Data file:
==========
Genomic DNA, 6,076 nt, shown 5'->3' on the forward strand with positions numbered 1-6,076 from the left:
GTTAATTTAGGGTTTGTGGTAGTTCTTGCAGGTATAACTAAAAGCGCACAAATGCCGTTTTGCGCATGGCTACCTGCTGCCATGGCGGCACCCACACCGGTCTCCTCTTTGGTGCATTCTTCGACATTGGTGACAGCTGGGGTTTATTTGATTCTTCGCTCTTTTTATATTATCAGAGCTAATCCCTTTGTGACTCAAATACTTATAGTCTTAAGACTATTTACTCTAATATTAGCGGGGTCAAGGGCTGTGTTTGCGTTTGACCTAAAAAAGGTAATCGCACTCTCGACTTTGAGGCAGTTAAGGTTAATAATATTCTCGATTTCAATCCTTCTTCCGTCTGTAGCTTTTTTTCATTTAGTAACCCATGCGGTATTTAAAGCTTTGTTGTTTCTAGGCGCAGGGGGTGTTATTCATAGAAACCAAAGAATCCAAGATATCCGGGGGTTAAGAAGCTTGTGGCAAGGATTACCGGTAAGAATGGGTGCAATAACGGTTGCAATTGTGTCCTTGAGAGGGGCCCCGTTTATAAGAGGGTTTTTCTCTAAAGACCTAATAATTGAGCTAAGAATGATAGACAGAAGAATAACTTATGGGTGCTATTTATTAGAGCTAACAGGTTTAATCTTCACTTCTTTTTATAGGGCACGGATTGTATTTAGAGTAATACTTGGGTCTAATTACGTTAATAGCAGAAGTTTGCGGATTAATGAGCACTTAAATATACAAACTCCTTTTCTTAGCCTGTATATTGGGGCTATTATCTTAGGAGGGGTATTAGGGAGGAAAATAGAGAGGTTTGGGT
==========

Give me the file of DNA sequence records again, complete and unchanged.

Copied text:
Genomic DNA, 6,076 nt, shown 5'->3' on the forward strand with positions numbered 1-6,076 from the left:
GTTAATTTAGGGTTTGTGGTAGTTCTTGCAGGTATAACTAAAAGCGCACAAATGCCGTTTTGCGCATGGCTACCTGCTGCCATGGCGGCACCCACACCGGTCTCCTCTTTGGTGCATTCTTCGACATTGGTGACAGCTGGGGTTTATTTGATTCTTCGCTCTTTTTATATTATCAGAGCTAATCCCTTTGTGACTCAAATACTTATAGTCTTAAGACTATTTACTCTAATATTAGCGGGGTCAAGGGCTGTGTTTGCGTTTGACCTAAAAAAGGTAATCGCACTCTCGACTTTGAGGCAGTTAAGGTTAATAATATTCTCGATTTCAATCCTTCTTCCGTCTGTAGCTTTTTTTCATTTAGTAACCCATGCGGTATTTAAAGCTTTGTTGTTTCTAGGCGCAGGGGGTGTTATTCATAGAAACCAAAGAATCCAAGATATCCGGGGGTTAAGAAGCTTGTGGCAAGGATTACCGGTAAGAATGGGTGCAATAACGGTTGCAATTGTGTCCTTGAGAGGGGCCCCGTTTATAAGAGGGTTTTTCTCTAAAGACCTAATAATTGAGCTAAGAATGATAGACAGAAGAATAACTTATGGGTGCTATTTATTAGAGCTAACAGGTTTAATCTTCACTTCTTTTTATAGGGCACGGATTGTATTTAGAGTAATACTTGGGTCTAATTACGTTAATAGCAGAAGTTTGCGGATTAATGAGCACTTAAATATACAAACTCCTTTTCTTAGCCTGTATATTGGGGCTATTATCTTAGGAGGGGTATTAGGGAGGAAAATAGAGAGGTTTGGGT